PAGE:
Not Just Another Bean Counter: Many Career Paths in Accounting
By Brenda Kahler, CPA
Every time I tell someone that I am a CPA, they say, “Oh, I hate math, I could never be a CPA.” Even though I’ve heard this response dozens of times, it always surprises me how little most people understand what it is that CPAs do. There are so many different career paths for CPAs, and very few of them involve advanced mathematics—at least, not many that Excel can’t handle!

Moreover, there are so many possible mentors out there that can provide you with some insight into the variety this profession offers. There are so many options, you could:
  • Be a public accountant. And even within that you can choose between tax or audit, and focus on numerous different industries or locations.
  • Be a CPA in industry. From staff accountant all the way to CFO, all businesses need financial experts.
  • Be a consultant. There are many issues for a CPA to add value to consulting projects to help companies address risks, improve processes or strategically structure their business to take advantage of tax incentives.
  • Be a teacher. Good accounting professors are always in demand. CalCPA offers a doctoral scholarship for individuals pursuing a Ph.D. in accounting. And the AICPA Foundation also offers scholarships to those pursing a Ph.D. in accounting through the Accounting Doctoral Studies Program.
  • Be an entrepreneur. Either with your own CPA practice or something unrelated to public accounting.
I recently put on a speed mentoring event to help those in their early careers decide where to go next on their career path. One of the things that struck me the most about the mentors is that almost none of them had a direct career path where they stayed at one company until they worked their way to the top. Most people early in their careers think that is what success looks like, but oftentimes you can find success in being open to trying new things. Don’t be afraid to fail—you just might find your dream job on the way!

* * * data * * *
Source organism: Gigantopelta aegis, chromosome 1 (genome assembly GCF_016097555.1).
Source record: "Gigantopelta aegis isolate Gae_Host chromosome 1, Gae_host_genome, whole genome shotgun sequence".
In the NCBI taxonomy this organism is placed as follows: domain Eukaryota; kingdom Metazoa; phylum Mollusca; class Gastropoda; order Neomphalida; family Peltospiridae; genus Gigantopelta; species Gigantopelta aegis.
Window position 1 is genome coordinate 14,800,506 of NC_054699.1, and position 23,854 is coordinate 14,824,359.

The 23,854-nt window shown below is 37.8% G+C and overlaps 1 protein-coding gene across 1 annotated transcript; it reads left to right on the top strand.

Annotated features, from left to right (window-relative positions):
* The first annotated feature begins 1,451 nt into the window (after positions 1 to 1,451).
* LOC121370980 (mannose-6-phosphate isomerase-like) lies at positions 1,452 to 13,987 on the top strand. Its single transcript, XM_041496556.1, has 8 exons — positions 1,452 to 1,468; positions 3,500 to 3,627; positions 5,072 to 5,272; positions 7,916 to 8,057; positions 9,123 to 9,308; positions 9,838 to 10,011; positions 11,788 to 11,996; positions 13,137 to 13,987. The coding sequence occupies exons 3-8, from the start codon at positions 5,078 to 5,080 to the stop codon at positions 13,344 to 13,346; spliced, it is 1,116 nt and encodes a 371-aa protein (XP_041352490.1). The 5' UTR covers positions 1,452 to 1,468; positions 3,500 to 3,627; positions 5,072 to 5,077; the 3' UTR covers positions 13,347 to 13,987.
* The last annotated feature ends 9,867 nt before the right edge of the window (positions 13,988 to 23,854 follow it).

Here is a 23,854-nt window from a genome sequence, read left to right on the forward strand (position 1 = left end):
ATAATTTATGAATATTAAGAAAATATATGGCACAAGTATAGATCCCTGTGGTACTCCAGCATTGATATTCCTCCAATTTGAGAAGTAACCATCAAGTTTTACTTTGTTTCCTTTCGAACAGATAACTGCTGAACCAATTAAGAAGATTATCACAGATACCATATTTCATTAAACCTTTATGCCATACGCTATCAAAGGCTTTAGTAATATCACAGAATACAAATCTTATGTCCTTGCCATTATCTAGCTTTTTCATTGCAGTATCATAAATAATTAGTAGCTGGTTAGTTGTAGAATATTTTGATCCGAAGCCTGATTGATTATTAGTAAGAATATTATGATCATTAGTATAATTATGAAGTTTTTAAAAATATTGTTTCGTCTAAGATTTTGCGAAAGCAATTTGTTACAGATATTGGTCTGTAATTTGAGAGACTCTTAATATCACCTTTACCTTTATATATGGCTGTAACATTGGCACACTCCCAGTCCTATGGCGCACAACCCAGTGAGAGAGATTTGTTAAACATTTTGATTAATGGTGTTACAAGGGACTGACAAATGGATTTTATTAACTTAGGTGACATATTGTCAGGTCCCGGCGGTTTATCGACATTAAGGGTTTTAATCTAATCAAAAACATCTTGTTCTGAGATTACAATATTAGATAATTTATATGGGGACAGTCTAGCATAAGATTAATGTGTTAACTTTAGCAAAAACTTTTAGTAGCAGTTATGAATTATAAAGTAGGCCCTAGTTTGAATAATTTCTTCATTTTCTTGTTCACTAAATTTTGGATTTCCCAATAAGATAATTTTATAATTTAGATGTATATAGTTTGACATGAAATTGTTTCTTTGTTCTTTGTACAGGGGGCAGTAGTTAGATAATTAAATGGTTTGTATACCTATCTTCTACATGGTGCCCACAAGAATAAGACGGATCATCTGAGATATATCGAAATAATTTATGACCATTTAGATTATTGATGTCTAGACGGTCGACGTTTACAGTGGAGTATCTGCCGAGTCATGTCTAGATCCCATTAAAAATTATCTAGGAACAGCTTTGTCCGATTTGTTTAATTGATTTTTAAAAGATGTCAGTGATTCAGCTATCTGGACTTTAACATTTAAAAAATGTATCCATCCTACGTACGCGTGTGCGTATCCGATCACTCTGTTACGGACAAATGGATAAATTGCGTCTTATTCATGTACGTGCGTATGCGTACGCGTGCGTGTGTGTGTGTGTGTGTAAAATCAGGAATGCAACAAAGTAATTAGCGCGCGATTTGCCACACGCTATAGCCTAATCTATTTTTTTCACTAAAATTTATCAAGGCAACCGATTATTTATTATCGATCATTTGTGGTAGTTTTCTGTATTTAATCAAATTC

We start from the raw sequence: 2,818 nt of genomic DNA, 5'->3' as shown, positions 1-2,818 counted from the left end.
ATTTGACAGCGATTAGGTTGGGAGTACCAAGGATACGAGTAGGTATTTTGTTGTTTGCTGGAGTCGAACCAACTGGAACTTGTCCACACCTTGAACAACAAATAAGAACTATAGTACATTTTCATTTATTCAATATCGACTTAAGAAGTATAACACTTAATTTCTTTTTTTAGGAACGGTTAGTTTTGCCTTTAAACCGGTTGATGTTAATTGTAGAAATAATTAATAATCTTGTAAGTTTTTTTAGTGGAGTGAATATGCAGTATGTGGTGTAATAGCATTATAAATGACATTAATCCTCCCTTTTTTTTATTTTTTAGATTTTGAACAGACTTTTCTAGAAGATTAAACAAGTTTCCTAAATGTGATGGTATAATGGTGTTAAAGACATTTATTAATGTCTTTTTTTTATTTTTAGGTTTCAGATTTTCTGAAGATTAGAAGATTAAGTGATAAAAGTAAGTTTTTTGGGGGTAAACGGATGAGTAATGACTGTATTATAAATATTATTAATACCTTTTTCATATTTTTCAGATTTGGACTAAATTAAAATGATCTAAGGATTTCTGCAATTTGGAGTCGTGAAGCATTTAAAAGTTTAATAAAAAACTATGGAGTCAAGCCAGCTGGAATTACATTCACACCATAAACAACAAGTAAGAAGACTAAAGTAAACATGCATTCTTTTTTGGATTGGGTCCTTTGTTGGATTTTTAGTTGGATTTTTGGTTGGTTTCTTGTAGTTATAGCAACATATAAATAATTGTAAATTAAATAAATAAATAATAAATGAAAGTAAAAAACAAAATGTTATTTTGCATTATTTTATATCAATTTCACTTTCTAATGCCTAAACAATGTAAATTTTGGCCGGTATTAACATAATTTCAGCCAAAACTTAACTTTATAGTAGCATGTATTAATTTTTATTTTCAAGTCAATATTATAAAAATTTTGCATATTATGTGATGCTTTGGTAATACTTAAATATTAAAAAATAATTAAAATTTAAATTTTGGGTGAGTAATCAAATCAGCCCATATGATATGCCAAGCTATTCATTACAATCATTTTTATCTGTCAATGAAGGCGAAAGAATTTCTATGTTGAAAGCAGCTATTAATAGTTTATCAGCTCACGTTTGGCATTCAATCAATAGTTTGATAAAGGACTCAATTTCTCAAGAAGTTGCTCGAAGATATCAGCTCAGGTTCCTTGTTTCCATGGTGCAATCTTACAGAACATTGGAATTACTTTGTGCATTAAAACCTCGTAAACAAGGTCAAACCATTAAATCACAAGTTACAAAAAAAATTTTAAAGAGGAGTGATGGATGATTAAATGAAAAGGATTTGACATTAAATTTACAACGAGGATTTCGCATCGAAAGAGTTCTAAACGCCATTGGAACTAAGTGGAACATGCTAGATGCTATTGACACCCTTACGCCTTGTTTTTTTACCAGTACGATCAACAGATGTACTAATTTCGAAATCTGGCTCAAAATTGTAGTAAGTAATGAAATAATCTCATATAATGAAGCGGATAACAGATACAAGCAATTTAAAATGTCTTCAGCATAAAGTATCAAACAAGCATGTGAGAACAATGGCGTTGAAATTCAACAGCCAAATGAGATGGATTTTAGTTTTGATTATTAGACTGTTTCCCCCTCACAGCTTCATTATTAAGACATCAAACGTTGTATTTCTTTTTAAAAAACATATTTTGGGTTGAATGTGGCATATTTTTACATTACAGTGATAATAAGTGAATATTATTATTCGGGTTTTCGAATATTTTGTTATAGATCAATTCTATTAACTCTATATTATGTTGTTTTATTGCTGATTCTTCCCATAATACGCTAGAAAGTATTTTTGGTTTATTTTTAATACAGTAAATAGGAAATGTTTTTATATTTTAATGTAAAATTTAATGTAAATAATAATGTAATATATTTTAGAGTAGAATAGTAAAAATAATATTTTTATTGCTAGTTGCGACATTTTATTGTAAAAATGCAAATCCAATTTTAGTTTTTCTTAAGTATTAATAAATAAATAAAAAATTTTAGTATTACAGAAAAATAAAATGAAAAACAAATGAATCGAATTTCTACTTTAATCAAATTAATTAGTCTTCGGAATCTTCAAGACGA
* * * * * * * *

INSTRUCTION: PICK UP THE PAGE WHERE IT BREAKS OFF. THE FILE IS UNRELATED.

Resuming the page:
Brenda Kahler, CPA is the controller at Business for Social Responsibility.

Winter 2012

Keeping Track of the Intangibles
By A. Christine Davis, CPA/CFF, CVA
As new and soon-to-be CPAs, you have a lot to be proud of: you received the right education, passed one of the most rigorous professional examinations, gained the prescribed work experience for licensure and have figured out a plan to complete required CPE over your next renewal period. A great achievement, no doubt, and you know it!

Years ago, I knew this, too. But now, many years later, what I truly appreciate are the following lessons learned during my ongoing journey as a CPA—things you’re not tested on in the CPA exam, or not necessarily reflected in your periodic work appraisal, but will make a huge difference as you desire to move up.

Have you thought about keeping track of your behavioral or core competencies? Examples are flexibility, integrity, honesty, good judgment, confidence, responsiveness, accountability and influence/leadership. Are you comfortable or willing to change course or adapt in response to situations or evolving priorities (flexibility)? Are you comfortable expressing your opinion under a challenging situation (confidence)? You should be if you believe in your opinion. Are integrity and honesty overarching drivers? As a litigation consultant, I’ve seen many allegations of professional malpractice where CPAs have had to defend their work in a litigation setting. Are you responsive to your clients and peers? As you progress in your career, monitor your progress in behavioral competencies as much as you monitor your technical competencies.

Do you have a sponsor? A sponsor is much more than a mentor. According to the Harvard Business Review paper titled “Sponsorship Effect: Breaking Through the Last Glass Ceiling,” a sponsor is someone who “uses chips on my behalf,” and “advocates for my next promotion” and, in addition, will do a few other things, including “promote my visibility” and “expand my perception of what I can do.” This eye-opening HBR paper is particularly relevant to YEPs who are female.

Being a CPA is filled with continuous learning—and it’s about both professional and personal standards.
Christine Davis CPA/CFF, CVA is a forensic accountant and litigation consultant.